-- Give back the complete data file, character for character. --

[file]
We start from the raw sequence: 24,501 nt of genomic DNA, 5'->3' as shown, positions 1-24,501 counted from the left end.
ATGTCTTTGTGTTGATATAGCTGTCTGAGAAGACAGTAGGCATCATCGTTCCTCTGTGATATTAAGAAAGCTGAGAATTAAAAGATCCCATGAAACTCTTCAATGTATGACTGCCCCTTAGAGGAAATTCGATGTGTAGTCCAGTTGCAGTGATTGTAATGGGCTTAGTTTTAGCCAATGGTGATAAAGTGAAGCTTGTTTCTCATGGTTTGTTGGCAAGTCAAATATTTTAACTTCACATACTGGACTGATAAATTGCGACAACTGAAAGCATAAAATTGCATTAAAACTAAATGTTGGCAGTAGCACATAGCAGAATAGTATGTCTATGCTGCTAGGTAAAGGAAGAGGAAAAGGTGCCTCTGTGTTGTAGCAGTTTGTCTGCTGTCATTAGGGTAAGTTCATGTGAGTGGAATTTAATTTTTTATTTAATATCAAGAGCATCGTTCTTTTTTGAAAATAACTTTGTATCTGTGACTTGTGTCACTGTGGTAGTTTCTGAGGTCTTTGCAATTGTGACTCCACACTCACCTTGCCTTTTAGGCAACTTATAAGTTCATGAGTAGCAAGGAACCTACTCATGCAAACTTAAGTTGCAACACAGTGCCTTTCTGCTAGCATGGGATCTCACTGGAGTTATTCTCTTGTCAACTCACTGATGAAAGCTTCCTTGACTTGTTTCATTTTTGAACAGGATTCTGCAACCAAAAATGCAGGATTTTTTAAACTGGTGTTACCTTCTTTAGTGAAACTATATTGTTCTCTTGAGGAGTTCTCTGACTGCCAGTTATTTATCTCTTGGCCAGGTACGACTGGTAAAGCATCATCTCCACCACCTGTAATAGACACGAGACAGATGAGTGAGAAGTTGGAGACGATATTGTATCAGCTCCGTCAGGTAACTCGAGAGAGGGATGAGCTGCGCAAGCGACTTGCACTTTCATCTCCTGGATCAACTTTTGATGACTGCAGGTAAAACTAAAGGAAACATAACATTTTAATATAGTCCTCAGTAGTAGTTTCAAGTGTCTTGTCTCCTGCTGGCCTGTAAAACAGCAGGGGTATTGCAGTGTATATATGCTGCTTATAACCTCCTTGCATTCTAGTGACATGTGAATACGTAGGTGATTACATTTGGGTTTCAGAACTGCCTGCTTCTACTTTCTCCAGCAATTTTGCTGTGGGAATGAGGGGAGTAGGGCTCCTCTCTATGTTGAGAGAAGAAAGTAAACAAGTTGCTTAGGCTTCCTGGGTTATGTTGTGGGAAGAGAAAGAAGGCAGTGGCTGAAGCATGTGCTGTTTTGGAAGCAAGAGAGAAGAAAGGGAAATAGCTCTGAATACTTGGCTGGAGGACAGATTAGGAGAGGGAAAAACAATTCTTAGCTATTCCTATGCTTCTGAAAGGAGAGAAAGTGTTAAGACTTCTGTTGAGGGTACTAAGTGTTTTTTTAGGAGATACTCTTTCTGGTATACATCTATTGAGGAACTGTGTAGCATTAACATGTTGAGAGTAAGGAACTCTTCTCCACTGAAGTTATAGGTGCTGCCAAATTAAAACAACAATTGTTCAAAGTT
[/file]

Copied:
We start from the raw sequence: 24,501 nt of genomic DNA, 5'->3' as shown, positions 1-24,501 counted from the left end.
ATGTCTTTGTGTTGATATAGCTGTCTGAGAAGACAGTAGGCATCATCGTTCCTCTGTGATATTAAGAAAGCTGAGAATTAAAAGATCCCATGAAACTCTTCAATGTATGACTGCCCCTTAGAGGAAATTCGATGTGTAGTCCAGTTGCAGTGATTGTAATGGGCTTAGTTTTAGCCAATGGTGATAAAGTGAAGCTTGTTTCTCATGGTTTGTTGGCAAGTCAAATATTTTAACTTCACATACTGGACTGATAAATTGCGACAACTGAAAGCATAAAATTGCATTAAAACTAAATGTTGGCAGTAGCACATAGCAGAATAGTATGTCTATGCTGCTAGGTAAAGGAAGAGGAAAAGGTGCCTCTGTGTTGTAGCAGTTTGTCTGCTGTCATTAGGGTAAGTTCATGTGAGTGGAATTTAATTTTTTATTTAATATCAAGAGCATCGTTCTTTTTTGAAAATAACTTTGTATCTGTGACTTGTGTCACTGTGGTAGTTTCTGAGGTCTTTGCAATTGTGACTCCACACTCACCTTGCCTTTTAGGCAACTTATAAGTTCATGAGTAGCAAGGAACCTACTCATGCAAACTTAAGTTGCAACACAGTGCCTTTCTGCTAGCATGGGATCTCACTGGAGTTATTCTCTTGTCAACTCACTGATGAAAGCTTCCTTGACTTGTTTCATTTTTGAACAGGATTCTGCAACCAAAAATGCAGGATTTTTTAAACTGGTGTTACCTTCTTTAGTGAAACTATATTGTTCTCTTGAGGAGTTCTCTGACTGCCAGTTATTTATCTCTTGGCCAGGTACGACTGGTAAAGCATCATCTCCACCACCTGTAATAGACACGAGACAGATGAGTGAGAAGTTGGAGACGATATTGTATCAGCTCCGTCAGGTAACTCGAGAGAGGGATGAGCTGCGCAAGCGACTTGCACTTTCATCTCCTGGATCAACTTTTGATGACTGCAGGTAAAACTAAAGGAAACATAACATTTTAATATAGTCCTCAGTAGTAGTTTCAAGTGTCTTGTCTCCTGCTGGCCTGTAAAACAGCAGGGGTATTGCAGTGTATATATGCTGCTTATAACCTCCTTGCATTCTAGTGACATGTGAATACGTAGGTGATTACATTTGGGTTTCAGAACTGCCTGCTTCTACTTTCTCCAGCAATTTTGCTGTGGGAATGAGGGGAGTAGGGCTCCTCTCTATGTTGAGAGAAGAAAGTAAACAAGTTGCTTAGGCTTCCTGGGTTATGTTGTGGGAAGAGAAAGAAGGCAGTGGCTGAAGCATGTGCTGTTTTGGAAGCAAGAGAGAAGAAAGGGAAATAGCTCTGAATACTTGGCTGGAGGACAGATTAGGAGAGGGAAAAACAATTCTTAGCTATTCCTATGCTTCTGAAAGGAGAGAAAGTGTTAAGACTTCTGTTGAGGGTACTAAGTGTTTTTTTAGGAGATACTCTTTCTGGTATACATCTATTGAGGAACTGTGTAGCATTAACATGTTGAGAGTAAGGAACTCTTCTCCACTGAAGTTATAGGTGCTGCCAAATTAAAACAACAATTGTTCAAAGTT